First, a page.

In the age of instant news and live streaming, leaders can benefit from media training. As Theresa May flew over the Atlantic to meet President Trump, she surely reflected upon how well she has picked her opponents. Labour is in a trough. The LibDems are climbing, but from the lowest of bases. UKIP, post-Farage, is an unknown quantity. Only the SNP is in the groove.
It all means that her position seems unassailable – even with the huge uncertainty over Brexit.
But for how long? As David Cameron knows, a leader can quickly go from hero to zero. Once the honeymoon period is over (and they all end eventually), May will be scrutinised like never before. And all those things that commentators are, for the moment, letting pass – an ill-conceived comment here, a botched decision there – will be used against her with far greater hostility and purpose than at present.
The danger for May is particularly acute, as she is no natural performer. Yes, she is a serviceable public speaker when she’s in total control of what she says and how she says it, and she more than holds her own in the bear pit of PMQs against a limited opponent. But her challenge comes when interaction and spontaneity are required away from the House of Commons, such as in media interviews, press conferences and speaking on the hoof. Then she looks tense and awkward, sounds evasive and struggles to project warmth.
Naturally, people will compare her with Margaret Thatcher, who also had difficulty, particularly in the early days, with her media image. Thatcher realised this, and employed coaches to help her – and, as a result, she became reasonably good, though always better at conveying conviction than humanity.
Likewise, May needs to improve markedly. Her evasiveness is her most obvious challenge. Just like Gordon Brown, she seems to regard too many questions as potential banana skins. For sure, some questions can be dangerous, but not as many as May seems to think. Take her interview with the BBC’s Andrew Marr last Sunday. He asked her four times whether she knew about the Trident missile failure, and each time she dodged the question. The result? The watching audience assumes the worst – that she did know, but didn’t want to admit it. Cue a massive scrambling operation in Downing Street, and a brick removed from her wall of unassailability.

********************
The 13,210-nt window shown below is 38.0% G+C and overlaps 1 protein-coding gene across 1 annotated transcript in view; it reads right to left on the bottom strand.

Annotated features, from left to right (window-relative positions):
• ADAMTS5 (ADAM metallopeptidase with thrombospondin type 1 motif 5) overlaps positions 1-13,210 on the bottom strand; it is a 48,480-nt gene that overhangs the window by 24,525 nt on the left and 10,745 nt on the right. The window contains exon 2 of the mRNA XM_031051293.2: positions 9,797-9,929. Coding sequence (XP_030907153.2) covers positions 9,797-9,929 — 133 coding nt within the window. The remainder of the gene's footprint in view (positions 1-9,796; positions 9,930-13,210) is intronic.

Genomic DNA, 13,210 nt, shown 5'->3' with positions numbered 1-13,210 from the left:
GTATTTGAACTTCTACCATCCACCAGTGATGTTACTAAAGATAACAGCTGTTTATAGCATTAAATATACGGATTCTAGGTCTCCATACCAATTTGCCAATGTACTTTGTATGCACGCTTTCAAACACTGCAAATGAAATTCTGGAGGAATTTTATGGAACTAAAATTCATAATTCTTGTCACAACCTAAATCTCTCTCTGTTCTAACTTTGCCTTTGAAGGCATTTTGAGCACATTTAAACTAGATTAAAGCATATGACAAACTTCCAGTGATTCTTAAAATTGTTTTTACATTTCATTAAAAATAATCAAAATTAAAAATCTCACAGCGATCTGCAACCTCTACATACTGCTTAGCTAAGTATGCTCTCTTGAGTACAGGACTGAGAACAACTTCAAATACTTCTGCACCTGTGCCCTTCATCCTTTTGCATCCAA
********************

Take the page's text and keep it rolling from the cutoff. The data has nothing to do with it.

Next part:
A golden rule of doing media interviews is always to answer or at least address the question. Dodging it altogether, especially four times, makes the dodger sound untrustworthy and even deceitful. May must quickly get out of that destructive habit while she has time.
She also needs to work out what her personal story is. Like it or not, successful leaders tell us a lot about themselves and their “journey” (think Bill Clinton, “the boy from Hope”). Yet May is clearly uncomfortable talking about herself and, for example, the trauma of losing both parents when she was young. That’s understandable, of course. But the danger is that her opponents will frame her story for her. Already titbits are leaking out that she is a control-freak when it comes to running the government. She needs a counter-story to challenge these damaging rumours.
Finally, what about her meeting with President Trump? As Prime Minister she hasn’t yet appeared at ease with foreign leaders, looking like Billy No-Mates at the EU summit in December. With Trump, there are other dangers. Let’s hope it’ll be a case of opposites attract, because they could hardly be more different – she guarded and shy, he belligerent and provocative. If she carries out a joint press conference with him she’s bound to be asked about his comments on women, disabled people and ethnic minorities – minefields, all of them. It will be a big test of her ability to be diplomatic, while conveying strength and thinking on her feet, and an equally big test of how much she has learned and improved since last summer.
May has many strengths as a leader, and has impressed onlookers by her determination, steady competence and ability to navigate through treacherous waters. She has earned public respect, if not public affection.
But as a media performer she’s weaker than any Prime Minister since Edward Heath 45 years ago.
So now is the moment, with her opponents struggling, to develop her personal communication skills. The time will inevitably come when she’ll need them to keep her premiership going.